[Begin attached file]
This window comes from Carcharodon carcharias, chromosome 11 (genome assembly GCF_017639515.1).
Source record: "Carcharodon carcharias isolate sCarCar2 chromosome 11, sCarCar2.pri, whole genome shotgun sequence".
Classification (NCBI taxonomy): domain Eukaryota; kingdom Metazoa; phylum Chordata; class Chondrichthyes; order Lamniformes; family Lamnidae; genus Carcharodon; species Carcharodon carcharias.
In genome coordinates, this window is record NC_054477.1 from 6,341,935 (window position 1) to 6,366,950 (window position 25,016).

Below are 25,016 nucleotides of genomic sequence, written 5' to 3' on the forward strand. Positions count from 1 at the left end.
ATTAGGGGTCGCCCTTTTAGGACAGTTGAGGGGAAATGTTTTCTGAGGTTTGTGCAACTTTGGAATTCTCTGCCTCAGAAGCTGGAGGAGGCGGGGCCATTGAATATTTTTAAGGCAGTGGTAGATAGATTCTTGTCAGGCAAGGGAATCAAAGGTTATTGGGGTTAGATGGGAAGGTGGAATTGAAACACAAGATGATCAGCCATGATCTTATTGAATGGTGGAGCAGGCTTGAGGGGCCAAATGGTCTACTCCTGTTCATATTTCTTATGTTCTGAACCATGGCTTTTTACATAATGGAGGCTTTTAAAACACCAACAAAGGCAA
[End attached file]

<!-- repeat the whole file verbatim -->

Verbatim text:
This window comes from Carcharodon carcharias, chromosome 11 (genome assembly GCF_017639515.1).
Source record: "Carcharodon carcharias isolate sCarCar2 chromosome 11, sCarCar2.pri, whole genome shotgun sequence".
Classification (NCBI taxonomy): domain Eukaryota; kingdom Metazoa; phylum Chordata; class Chondrichthyes; order Lamniformes; family Lamnidae; genus Carcharodon; species Carcharodon carcharias.
In genome coordinates, this window is record NC_054477.1 from 6,341,935 (window position 1) to 6,366,950 (window position 25,016).

Below are 25,016 nucleotides of genomic sequence, written 5' to 3' on the forward strand. Positions count from 1 at the left end.
ATTAGGGGTCGCCCTTTTAGGACAGTTGAGGGGAAATGTTTTCTGAGGTTTGTGCAACTTTGGAATTCTCTGCCTCAGAAGCTGGAGGAGGCGGGGCCATTGAATATTTTTAAGGCAGTGGTAGATAGATTCTTGTCAGGCAAGGGAATCAAAGGTTATTGGGGTTAGATGGGAAGGTGGAATTGAAACACAAGATGATCAGCCATGATCTTATTGAATGGTGGAGCAGGCTTGAGGGGCCAAATGGTCTACTCCTGTTCATATTTCTTATGTTCTGAACCATGGCTTTTTACATAATGGAGGCTTTTAAAACACCAACAAAGGCAA